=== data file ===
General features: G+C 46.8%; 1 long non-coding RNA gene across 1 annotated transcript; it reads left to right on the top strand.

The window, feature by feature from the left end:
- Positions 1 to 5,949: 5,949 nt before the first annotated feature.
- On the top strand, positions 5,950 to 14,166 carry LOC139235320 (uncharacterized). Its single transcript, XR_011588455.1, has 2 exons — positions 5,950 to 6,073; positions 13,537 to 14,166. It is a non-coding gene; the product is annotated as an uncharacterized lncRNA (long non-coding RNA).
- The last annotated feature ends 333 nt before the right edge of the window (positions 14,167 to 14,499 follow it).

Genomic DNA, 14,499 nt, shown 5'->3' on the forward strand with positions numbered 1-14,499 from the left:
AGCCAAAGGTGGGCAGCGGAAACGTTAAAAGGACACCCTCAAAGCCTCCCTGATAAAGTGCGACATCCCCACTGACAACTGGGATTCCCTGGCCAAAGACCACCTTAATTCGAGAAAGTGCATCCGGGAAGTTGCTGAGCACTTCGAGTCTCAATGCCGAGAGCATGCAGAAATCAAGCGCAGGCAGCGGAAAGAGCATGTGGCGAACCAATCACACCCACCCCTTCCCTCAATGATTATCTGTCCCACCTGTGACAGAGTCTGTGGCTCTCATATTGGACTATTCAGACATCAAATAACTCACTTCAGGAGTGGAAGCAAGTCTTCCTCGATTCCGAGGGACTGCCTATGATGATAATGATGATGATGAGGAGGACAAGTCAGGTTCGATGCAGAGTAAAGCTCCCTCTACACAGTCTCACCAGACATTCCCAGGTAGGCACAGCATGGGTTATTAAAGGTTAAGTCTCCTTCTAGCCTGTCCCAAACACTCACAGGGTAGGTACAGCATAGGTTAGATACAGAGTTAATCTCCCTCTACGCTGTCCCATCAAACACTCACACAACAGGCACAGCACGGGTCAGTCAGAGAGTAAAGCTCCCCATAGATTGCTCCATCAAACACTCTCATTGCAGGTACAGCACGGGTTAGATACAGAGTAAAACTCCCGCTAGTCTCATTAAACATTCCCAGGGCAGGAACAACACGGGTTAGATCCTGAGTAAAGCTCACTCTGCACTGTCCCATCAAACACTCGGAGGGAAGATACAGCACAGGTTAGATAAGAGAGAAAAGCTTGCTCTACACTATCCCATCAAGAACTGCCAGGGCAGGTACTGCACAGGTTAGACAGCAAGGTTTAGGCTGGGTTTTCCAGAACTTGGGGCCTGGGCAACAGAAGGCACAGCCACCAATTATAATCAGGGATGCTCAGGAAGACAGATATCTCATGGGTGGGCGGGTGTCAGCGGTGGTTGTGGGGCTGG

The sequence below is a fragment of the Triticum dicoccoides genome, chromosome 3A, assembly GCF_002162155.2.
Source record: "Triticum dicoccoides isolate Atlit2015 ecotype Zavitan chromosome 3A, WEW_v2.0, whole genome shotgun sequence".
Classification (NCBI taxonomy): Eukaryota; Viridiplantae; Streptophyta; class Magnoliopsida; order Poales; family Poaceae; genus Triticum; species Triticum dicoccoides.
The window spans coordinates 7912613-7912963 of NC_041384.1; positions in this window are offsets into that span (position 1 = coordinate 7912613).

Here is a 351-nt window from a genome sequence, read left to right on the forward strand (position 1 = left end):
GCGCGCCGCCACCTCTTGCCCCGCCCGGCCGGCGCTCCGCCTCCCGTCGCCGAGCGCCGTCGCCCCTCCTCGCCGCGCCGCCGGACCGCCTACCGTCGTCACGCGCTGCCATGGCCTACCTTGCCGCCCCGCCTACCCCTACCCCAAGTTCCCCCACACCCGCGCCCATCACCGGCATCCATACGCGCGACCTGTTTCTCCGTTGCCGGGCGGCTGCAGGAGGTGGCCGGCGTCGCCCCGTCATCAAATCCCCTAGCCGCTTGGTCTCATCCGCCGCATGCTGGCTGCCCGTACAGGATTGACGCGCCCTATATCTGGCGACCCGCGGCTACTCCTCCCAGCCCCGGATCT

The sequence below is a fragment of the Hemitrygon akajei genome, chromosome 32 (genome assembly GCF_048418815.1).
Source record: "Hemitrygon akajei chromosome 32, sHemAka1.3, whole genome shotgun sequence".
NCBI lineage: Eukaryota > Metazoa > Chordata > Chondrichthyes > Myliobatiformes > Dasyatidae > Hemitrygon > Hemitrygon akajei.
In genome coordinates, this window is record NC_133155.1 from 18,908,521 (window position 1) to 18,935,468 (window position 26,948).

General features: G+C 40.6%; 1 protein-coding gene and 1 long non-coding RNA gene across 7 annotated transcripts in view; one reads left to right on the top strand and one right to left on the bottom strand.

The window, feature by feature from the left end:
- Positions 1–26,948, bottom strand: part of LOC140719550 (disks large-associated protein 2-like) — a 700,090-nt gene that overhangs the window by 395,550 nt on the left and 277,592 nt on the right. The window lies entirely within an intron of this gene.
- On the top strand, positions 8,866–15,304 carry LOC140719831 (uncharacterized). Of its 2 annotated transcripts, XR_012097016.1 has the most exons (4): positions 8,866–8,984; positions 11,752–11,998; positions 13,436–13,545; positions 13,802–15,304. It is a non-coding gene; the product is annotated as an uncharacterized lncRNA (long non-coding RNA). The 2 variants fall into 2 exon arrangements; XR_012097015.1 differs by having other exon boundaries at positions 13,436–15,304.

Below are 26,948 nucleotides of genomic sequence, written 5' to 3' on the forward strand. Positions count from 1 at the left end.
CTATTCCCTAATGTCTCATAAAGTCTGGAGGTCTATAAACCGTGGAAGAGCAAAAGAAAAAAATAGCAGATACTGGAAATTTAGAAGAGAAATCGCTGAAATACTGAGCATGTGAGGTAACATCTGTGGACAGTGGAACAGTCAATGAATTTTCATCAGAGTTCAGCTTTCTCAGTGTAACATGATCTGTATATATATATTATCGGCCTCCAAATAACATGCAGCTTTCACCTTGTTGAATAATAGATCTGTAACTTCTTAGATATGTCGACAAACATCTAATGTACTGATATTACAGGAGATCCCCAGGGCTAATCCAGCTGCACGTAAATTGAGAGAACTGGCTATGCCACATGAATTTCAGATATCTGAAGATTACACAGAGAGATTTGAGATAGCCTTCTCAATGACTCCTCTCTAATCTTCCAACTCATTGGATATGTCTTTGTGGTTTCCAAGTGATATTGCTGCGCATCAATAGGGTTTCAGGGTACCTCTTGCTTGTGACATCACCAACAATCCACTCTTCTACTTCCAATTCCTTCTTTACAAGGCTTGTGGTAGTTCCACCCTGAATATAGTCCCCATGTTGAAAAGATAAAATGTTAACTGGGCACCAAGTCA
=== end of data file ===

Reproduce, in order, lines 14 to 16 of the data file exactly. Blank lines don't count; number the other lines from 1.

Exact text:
The sequence below is a fragment of the Hemitrygon akajei genome, chromosome 32 (genome assembly GCF_048418815.1).
Source record: "Hemitrygon akajei chromosome 32, sHemAka1.3, whole genome shotgun sequence".
NCBI lineage: Eukaryota > Metazoa > Chordata > Chondrichthyes > Myliobatiformes > Dasyatidae > Hemitrygon > Hemitrygon akajei.